I think that's all true, ocean-kat, and definitely the internet has fed conspiracy theorists of all kinds. It's a bad development, to be sure.

    I think this conspiracy has always been popular, long before the internet, with well-educated professionals. Many lawyers and medical doctors stan these conspiracies. So something else is going on here that I'm only beginning to think through. On some level it's about the tension between passionate amateurs, Shakespeare's fandom, and scholarly professionals.

    Re: Many lawyers and medical doctors stan these conspiracies. Oh I recognize that one, that's a classic in the fine arts, there's this thing for decades, a popular hobby for M.D.'s in particular, to play detective with dead artists diseases and deaths. I.E. the first article in JAMA was often a theoretical essay another damn theory of what Van Gogh suffered from, or why Rembrandt's nose is so bumpy. They like to think they can offer a different slant on things that all us humanities people are missing. (What is especially aggravating is when they do it with you in person after they get done with their very billable work, they expect a fine arts person to want to discuss and interpret their art theories for no charge. Doctors tend to do the artist diagnosis thing, lawyers on the other hand, seem to be more interested in figuring out the marketing and mystique of collecting angle. Comes to mind I know two lawyers who are real Shakespeare fans...along with similar contemporary pop performance like the big  competitive TV talent's the "drama" thing, probably like operatta too.)

    I admire the Dagblogger  restraint , not responding with   favorite quotes from her. 

    I'll admit I've never been a Lanier superfan, and I can't quote her poetry off the top of my head. If I had to pick a favorite woman poet from that era, it would probably be Mary Wroth, followed by Isabella Whitney. I don't remember any specific lines by the Earl of Oxford either. I do have favorite sentences of Bacon's. For Lanier, I provide links.

    Lanier was a minor poet, although not as minor as some other people who've been proposed as secret Shakespeares. But she was a real one, and her accomplishments should not be taken away from her. She achieved what she did against enormous resistance.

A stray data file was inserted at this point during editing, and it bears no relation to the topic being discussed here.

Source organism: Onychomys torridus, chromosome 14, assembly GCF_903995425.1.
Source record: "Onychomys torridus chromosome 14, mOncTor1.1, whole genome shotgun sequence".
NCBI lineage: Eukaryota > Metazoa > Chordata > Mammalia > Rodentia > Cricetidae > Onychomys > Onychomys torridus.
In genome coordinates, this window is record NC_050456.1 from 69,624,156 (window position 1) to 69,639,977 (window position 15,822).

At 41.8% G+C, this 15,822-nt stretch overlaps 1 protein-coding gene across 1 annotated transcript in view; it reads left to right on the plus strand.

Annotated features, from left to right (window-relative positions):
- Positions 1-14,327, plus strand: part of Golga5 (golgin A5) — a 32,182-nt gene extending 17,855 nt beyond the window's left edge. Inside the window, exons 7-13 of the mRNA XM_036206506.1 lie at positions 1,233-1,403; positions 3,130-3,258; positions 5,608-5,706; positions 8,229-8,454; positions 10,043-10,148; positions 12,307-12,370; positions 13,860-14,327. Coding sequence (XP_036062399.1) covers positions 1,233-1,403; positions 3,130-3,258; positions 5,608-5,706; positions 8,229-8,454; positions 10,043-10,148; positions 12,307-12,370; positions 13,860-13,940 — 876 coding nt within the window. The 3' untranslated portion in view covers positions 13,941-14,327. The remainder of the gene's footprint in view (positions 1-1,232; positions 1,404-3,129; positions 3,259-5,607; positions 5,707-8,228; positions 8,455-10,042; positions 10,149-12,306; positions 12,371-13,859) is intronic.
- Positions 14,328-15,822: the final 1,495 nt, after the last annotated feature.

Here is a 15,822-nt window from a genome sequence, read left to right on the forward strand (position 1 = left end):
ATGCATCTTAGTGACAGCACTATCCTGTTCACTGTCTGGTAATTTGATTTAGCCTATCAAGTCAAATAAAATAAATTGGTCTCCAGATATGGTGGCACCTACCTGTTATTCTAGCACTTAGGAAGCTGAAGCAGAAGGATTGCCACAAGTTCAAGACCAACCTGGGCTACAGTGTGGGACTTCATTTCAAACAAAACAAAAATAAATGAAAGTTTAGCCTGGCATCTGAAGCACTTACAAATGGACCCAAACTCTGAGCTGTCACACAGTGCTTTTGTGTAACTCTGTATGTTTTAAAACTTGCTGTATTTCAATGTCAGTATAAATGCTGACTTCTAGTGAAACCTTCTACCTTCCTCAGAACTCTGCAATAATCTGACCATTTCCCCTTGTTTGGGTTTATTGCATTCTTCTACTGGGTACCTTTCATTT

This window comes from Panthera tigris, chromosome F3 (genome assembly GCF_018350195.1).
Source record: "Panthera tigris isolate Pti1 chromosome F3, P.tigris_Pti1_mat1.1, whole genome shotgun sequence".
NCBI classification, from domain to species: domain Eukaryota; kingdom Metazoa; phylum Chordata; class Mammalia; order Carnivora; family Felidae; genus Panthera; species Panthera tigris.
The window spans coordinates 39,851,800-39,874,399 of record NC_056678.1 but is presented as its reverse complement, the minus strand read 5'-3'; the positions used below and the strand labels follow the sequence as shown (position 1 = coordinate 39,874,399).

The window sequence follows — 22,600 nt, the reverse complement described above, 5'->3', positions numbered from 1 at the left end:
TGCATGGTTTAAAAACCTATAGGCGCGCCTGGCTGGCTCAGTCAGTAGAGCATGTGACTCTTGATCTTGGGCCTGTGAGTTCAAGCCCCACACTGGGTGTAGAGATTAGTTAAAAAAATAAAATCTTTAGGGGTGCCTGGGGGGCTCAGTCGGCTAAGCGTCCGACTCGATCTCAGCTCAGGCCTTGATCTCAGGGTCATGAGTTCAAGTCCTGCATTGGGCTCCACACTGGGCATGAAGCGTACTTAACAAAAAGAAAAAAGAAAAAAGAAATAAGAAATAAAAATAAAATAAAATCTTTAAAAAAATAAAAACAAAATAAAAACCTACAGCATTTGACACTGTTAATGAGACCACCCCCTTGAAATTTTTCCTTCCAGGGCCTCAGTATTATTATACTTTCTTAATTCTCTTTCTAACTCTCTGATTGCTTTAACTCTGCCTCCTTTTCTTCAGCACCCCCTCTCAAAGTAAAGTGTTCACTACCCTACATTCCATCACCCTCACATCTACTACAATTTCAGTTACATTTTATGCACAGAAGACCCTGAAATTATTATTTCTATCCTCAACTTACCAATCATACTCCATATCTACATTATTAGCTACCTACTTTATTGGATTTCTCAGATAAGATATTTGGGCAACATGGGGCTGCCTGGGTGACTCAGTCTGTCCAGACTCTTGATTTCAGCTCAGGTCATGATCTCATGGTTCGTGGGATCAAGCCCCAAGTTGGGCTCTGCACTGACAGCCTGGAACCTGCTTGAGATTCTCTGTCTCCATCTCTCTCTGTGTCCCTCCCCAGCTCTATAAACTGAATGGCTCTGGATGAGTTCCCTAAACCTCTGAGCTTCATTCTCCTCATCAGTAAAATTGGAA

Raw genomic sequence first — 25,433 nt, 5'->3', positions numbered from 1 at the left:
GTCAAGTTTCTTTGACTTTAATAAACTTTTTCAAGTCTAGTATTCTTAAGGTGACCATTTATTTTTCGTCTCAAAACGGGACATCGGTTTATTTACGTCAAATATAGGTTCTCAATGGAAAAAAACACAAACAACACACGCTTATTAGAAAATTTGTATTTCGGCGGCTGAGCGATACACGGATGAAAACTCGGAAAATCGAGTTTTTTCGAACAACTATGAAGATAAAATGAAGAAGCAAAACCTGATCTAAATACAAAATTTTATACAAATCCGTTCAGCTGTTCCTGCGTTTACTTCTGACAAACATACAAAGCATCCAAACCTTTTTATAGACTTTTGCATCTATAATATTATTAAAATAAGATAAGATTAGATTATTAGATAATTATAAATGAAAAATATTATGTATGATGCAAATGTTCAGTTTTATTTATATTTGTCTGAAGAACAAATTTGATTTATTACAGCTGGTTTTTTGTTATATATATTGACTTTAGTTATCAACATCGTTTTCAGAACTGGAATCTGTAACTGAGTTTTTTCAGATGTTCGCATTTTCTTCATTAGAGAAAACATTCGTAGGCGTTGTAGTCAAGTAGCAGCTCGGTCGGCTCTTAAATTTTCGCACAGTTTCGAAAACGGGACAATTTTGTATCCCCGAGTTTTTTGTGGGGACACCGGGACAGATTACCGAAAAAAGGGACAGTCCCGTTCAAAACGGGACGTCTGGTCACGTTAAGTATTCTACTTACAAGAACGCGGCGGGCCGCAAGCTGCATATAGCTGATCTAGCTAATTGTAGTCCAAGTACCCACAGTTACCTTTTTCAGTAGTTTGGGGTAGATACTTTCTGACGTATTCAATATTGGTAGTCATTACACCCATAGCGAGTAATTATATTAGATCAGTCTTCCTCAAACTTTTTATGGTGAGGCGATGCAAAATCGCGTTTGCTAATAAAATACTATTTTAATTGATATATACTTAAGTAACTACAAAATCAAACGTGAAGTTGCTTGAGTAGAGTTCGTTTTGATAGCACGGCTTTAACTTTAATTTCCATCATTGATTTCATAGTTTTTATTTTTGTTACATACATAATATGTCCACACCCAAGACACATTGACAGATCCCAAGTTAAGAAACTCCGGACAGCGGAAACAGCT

It's taken so much work over the last thirty years to bring attention to early women writers, and it upsets me to see that hard scholarly work ignored. (So now we're ignoring women's poetry AND women's scholarship.) And talking about which men Lanier slept with, instead of what she wrote, is incredibly retrograde.

    I have similar thoughts on this topic. We can only really appreciate Shakespeare when we treat him like just another playwright.

    Certainly, these theories breed faster among people who don't know any other 16th/17th century dramatists. or who know only one or two plays by one or two other playwrights.

    The claim that Shakespeare is especially good at writing female characters, for example, would have to stand up against wonderfully-written female characters by Fletcher, Webster, and others. Webster's Duchess of Malfi may be the single favorite character among today's women scholars of Renaissance drama.

    And this may be one of the reasons that these conspiracy theories seem to flourish more in the US than in the UK, where the other playwrights do actually get taught and performed more often.



    Shakespeare - his gen's Netflix.